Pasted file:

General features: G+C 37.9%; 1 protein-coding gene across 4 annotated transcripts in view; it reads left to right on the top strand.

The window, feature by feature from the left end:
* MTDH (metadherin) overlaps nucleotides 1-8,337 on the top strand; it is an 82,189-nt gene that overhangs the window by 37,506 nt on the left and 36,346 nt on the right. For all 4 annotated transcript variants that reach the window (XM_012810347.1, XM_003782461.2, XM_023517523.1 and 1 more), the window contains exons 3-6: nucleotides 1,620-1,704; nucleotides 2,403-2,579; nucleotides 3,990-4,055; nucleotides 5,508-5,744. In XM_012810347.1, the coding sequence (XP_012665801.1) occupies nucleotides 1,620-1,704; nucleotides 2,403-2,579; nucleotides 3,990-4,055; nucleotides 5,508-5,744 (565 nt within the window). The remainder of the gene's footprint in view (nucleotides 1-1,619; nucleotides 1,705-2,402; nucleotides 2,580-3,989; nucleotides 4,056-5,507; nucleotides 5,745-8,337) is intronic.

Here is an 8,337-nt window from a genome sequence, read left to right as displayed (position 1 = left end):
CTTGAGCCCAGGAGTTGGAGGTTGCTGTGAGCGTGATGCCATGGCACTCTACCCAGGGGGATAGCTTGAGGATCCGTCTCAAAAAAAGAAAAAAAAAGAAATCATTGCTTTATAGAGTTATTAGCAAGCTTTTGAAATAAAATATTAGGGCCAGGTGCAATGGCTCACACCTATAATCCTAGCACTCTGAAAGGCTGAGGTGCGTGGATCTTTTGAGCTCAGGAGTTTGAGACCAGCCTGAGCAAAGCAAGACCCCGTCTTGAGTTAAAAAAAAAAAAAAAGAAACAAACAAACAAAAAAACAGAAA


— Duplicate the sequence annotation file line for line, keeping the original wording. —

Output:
General features: G+C 37.9%; 1 protein-coding gene across 4 annotated transcripts in view; it reads left to right on the top strand.

The window, feature by feature from the left end:
* MTDH (metadherin) overlaps nucleotides 1-8,337 on the top strand; it is an 82,189-nt gene that overhangs the window by 37,506 nt on the left and 36,346 nt on the right. For all 4 annotated transcript variants that reach the window (XM_012810347.1, XM_003782461.2, XM_023517523.1 and 1 more), the window contains exons 3-6: nucleotides 1,620-1,704; nucleotides 2,403-2,579; nucleotides 3,990-4,055; nucleotides 5,508-5,744. In XM_012810347.1, the coding sequence (XP_012665801.1) occupies nucleotides 1,620-1,704; nucleotides 2,403-2,579; nucleotides 3,990-4,055; nucleotides 5,508-5,744 (565 nt within the window). The remainder of the gene's footprint in view (nucleotides 1-1,619; nucleotides 1,705-2,402; nucleotides 2,580-3,989; nucleotides 4,056-5,507; nucleotides 5,745-8,337) is intronic.

Here is an 8,337-nt window from a genome sequence, read left to right as displayed (position 1 = left end):
CTTGAGCCCAGGAGTTGGAGGTTGCTGTGAGCGTGATGCCATGGCACTCTACCCAGGGGGATAGCTTGAGGATCCGTCTCAAAAAAAGAAAAAAAAAGAAATCATTGCTTTATAGAGTTATTAGCAAGCTTTTGAAATAAAATATTAGGGCCAGGTGCAATGGCTCACACCTATAATCCTAGCACTCTGAAAGGCTGAGGTGCGTGGATCTTTTGAGCTCAGGAGTTTGAGACCAGCCTGAGCAAAGCAAGACCCCGTCTTGAGTTAAAAAAAAAAAAAAAGAAACAAACAAACAAAAAAACAGAAA